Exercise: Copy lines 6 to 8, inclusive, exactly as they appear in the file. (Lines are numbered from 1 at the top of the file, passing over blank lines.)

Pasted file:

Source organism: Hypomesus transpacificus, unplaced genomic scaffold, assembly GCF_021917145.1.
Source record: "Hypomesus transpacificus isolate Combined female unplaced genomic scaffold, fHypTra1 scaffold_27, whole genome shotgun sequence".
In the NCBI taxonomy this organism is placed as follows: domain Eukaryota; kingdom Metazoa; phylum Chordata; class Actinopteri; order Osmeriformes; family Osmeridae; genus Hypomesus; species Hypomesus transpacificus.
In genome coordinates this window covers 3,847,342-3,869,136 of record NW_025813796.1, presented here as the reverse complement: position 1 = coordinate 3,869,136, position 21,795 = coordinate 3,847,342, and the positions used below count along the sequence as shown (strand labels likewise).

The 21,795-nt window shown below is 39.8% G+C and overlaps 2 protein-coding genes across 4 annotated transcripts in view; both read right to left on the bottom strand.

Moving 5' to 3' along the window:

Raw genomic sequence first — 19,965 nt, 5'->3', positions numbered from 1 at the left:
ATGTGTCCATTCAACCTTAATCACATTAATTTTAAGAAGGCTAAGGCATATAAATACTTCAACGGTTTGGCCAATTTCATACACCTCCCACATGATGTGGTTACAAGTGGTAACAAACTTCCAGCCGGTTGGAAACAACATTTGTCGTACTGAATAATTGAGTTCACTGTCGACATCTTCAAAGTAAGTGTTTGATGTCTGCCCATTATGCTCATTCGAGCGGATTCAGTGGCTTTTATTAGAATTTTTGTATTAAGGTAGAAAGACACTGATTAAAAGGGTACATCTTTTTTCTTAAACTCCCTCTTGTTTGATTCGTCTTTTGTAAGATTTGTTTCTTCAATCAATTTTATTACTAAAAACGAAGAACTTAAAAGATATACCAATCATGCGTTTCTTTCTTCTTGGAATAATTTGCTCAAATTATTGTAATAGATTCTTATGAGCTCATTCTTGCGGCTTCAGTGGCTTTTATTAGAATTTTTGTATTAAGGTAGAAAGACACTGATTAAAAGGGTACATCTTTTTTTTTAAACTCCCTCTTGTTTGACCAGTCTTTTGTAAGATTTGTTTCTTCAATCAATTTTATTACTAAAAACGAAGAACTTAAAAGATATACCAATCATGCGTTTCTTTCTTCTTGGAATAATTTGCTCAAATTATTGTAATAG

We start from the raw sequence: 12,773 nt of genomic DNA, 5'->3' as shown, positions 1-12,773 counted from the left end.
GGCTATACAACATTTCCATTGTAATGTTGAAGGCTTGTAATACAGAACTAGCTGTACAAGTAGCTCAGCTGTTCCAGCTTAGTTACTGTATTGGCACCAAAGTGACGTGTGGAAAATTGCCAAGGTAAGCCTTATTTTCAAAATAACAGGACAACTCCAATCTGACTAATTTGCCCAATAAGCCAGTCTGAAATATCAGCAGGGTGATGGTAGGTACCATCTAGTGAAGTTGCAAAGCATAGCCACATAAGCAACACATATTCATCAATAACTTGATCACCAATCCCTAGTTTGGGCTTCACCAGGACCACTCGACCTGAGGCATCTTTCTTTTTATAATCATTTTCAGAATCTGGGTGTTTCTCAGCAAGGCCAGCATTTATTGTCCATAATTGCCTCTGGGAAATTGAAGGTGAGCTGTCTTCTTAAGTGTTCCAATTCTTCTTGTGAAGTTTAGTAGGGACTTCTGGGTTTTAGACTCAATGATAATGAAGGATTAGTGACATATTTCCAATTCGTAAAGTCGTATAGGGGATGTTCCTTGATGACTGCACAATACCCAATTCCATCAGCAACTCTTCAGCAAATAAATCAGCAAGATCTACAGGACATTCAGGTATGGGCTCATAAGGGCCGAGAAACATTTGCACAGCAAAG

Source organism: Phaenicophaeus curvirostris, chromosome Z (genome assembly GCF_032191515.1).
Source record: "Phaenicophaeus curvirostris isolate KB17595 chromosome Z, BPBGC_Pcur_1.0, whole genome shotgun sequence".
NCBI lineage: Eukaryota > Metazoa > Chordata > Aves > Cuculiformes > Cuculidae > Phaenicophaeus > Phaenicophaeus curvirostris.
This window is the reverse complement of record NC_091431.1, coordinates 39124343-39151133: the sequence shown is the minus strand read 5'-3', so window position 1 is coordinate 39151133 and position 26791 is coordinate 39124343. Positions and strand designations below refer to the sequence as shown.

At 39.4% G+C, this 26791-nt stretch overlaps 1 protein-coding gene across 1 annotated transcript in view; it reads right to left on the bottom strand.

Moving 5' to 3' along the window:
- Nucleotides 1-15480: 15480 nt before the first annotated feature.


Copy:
Moving 5' to 3' along the window:

Raw genomic sequence first — 19,965 nt, 5'->3', positions numbered from 1 at the left:
ATGTGTCCATTCAACCTTAATCACATTAATTTTAAGAAGGCTAAGGCATATAAATACTTCAACGGTTTGGCCAATTTCATACACCTCCCACATGATGTGGTTACAAGTGGTAACAAACTTCCAGCCGGTTGGAAACAACATTTGTCGTACTGAATAATTGAGTTCACTGTCGACATCTTCAAAGTAAGTGTTTGATGTCTGCCCATTATGCTCATTCGAGCGGATTCAGTGGCTTTTATTAGAATTTTTGTATTAAGGTAGAAAGACACTGATTAAAAGGGTACATCTTTTTTCTTAAACTCCCTCTTGTTTGATTCGTCTTTTGTAAGATTTGTTTCTTCAATCAATTTTATTACTAAAAACGAAGAACTTAAAAGATATACCAATCATGCGTTTCTTTCTTCTTGGAATAATTTGCTCAAATTATTGTAATAGATTCTTATGAGCTCATTCTTGCGGCTTCAGTGGCTTTTATTAGAATTTTTGTATTAAGGTAGAAAGACACTGATTAAAAGGGTACATCTTTTTTTTTAAACTCCCTCTTGTTTGACCAGTCTTTTGTAAGATTTGTTTCTTCAATCAATTTTATTACTAAAAACGAAGAACTTAAAAGATATACCAATCATGCGTTTCTTTCTTCTTGGAATAATTTGCTCAAATTATTGTAATAG